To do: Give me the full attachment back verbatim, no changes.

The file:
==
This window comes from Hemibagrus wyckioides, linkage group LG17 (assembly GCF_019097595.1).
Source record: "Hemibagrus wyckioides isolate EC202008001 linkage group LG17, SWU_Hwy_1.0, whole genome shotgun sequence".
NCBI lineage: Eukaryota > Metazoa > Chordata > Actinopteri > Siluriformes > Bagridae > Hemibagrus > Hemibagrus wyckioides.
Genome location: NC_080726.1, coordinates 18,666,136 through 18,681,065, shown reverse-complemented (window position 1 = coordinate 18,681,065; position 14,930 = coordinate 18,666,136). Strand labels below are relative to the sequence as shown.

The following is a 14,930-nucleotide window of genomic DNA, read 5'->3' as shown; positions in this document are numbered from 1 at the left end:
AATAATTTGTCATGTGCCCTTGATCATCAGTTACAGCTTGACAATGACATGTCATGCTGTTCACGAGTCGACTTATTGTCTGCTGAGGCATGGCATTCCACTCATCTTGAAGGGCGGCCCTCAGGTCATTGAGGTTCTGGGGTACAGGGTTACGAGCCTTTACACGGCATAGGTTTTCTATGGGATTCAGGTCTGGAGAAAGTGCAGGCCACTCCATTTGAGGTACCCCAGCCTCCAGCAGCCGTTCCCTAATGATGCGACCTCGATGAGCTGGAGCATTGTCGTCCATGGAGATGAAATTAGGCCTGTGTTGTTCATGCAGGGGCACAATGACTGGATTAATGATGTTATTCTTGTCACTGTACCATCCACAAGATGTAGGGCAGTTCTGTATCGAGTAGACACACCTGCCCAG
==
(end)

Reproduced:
This window comes from Hemibagrus wyckioides, linkage group LG17 (assembly GCF_019097595.1).
Source record: "Hemibagrus wyckioides isolate EC202008001 linkage group LG17, SWU_Hwy_1.0, whole genome shotgun sequence".
NCBI lineage: Eukaryota > Metazoa > Chordata > Actinopteri > Siluriformes > Bagridae > Hemibagrus > Hemibagrus wyckioides.
Genome location: NC_080726.1, coordinates 18,666,136 through 18,681,065, shown reverse-complemented (window position 1 = coordinate 18,681,065; position 14,930 = coordinate 18,666,136). Strand labels below are relative to the sequence as shown.

The following is a 14,930-nucleotide window of genomic DNA, read 5'->3' as shown; positions in this document are numbered from 1 at the left end:
AATAATTTGTCATGTGCCCTTGATCATCAGTTACAGCTTGACAATGACATGTCATGCTGTTCACGAGTCGACTTATTGTCTGCTGAGGCATGGCATTCCACTCATCTTGAAGGGCGGCCCTCAGGTCATTGAGGTTCTGGGGTACAGGGTTACGAGCCTTTACACGGCATAGGTTTTCTATGGGATTCAGGTCTGGAGAAAGTGCAGGCCACTCCATTTGAGGTACCCCAGCCTCCAGCAGCCGTTCCCTAATGATGCGACCTCGATGAGCTGGAGCATTGTCGTCCATGGAGATGAAATTAGGCCTGTGTTGTTCATGCAGGGGCACAATGACTGGATTAATGATGTTATTCTTGTCACTGTACCATCCACAAGATGTAGGGCAGTTCTGTATCGAGTAGACACACCTGCCCAG